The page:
Young women and girls remain the most vulnerable

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WomenA new UNAIDS report released this month makes it clear that those most vulnerable to the decades-long pandemic continue to be young women and adolescent girls in Africa. The response, the report stresses, must include not only providing additional resources for all aspects of the fight against HIV/Aids but also addressing fundamental issues of gender inequality.

Michel Sidibé, executive director, UNAIDS writes in the report: “Four decades into the HIV epidemic and response, we have made encouraging progress. More people living with HIV than ever before are accessing life-saving treatment; the number of deaths from Aids-related causes has declined; fewer babies are becoming infected with HIV; and new HIV infections have fallen. Africa’s leadership commitments, the tireless efforts of civil society – including the women’s movement and networks of women living with HIV – combined with scientific innovation and global solidarity have helped to achieve these great strides. The response will be strengthened further by the commitment from Africa’s leadership to end the Aids epidemic by 2030, while promoting shared responsibility and unity.

“Yet, despite this progress, adolescent girls and young women are still being left behind and denied their full rights. They are often unable to enjoy the benefits of secondary education and formal paid employment under decent conditions, which would allow them to build skills, assets and resilience. The threat of violence is pervasive – and not only in conflict and post-conflict situations. Many girls are married as children and assume adult roles of motherhood. Adolescent girls and young women are often prevented from seeking services and making decisions about their own health. This combination of factors drives both their risk of acquiring HIV and their vulnerability to HIV. The impact of HIV on young women and adolescent girls is acute: they account for one in five new HIV infections in Africa and are almost three times as likely as their male peers to be living with HIV in sub-Saharan Africa.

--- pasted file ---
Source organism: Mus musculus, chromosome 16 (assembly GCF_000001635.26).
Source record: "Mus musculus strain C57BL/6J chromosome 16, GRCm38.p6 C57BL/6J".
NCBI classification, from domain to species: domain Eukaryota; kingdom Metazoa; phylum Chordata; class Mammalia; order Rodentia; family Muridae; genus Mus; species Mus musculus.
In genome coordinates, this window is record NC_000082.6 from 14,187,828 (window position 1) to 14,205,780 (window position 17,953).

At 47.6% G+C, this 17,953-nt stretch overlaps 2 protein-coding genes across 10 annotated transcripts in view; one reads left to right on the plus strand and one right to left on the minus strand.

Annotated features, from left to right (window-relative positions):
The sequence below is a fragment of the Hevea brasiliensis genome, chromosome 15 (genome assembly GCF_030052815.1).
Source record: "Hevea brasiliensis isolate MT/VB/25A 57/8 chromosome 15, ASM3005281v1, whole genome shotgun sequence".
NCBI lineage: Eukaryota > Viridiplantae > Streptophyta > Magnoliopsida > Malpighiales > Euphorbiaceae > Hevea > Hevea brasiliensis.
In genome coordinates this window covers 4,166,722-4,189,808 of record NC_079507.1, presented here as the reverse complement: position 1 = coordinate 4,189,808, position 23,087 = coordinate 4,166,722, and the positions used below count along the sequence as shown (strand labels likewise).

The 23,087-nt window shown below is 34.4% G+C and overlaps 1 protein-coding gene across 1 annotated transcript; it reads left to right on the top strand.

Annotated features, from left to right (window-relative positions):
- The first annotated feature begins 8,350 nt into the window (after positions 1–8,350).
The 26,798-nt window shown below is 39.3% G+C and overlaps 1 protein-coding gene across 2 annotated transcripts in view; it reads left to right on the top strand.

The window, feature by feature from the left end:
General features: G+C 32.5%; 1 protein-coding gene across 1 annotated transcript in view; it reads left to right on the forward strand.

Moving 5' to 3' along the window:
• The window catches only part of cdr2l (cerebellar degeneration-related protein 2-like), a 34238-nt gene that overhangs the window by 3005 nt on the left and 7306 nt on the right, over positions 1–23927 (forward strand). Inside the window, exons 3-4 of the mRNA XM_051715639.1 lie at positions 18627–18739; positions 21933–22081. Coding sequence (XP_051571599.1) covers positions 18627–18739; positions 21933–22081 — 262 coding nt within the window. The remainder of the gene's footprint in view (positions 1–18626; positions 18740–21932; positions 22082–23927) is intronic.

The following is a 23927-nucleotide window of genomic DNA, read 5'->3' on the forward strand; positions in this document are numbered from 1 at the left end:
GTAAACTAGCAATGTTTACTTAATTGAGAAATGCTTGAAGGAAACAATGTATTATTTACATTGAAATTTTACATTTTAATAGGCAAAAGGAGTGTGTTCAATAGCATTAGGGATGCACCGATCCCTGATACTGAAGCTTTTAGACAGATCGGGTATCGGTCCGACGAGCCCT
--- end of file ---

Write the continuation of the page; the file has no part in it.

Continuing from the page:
“The variables and risks associated with sexual and reproductive health and HIV among adolescent girls and young women are tied to gender inequalities that are intricately woven into the socio-cultural, economic and political fabric of society. Unleashing the potential of half the population of this region and tapping into the power of the largest youth populace in history will promote both sustainable progress in the HIV response and wider development outcomes.

“In the words of Archbishop Desmond Tutu: ‘If we are to see any real development in the world, then our best investment is women.’ This holds true for the Aids response, which needs greater attention, reaffirmed commitment and resourced action to ensure the health, rights and well-being of adolescent girls and young women throughout their life-cycle. The solutions engage all sectors of society and must embrace innovation.

“The key message of advancing women’s rights and gender equality in order to fast-track the end of the Aids epidemic among adolescent girls and young women outlined in this report is an important contribution to the 2015 African Union theme Year of women’s empowerment and development towards Africa’s agenda 2063. This will guide our blueprint for future action.

“As the African community and the global community stand at the dawn of a new era of sustainable development, let us reaffirm our commitment to empowering girls and young women. A firm foundation of social justice, human rights and gender equality will make the Aids response formidable and the end of the Aids epidemic possible.”

UNAIDS material

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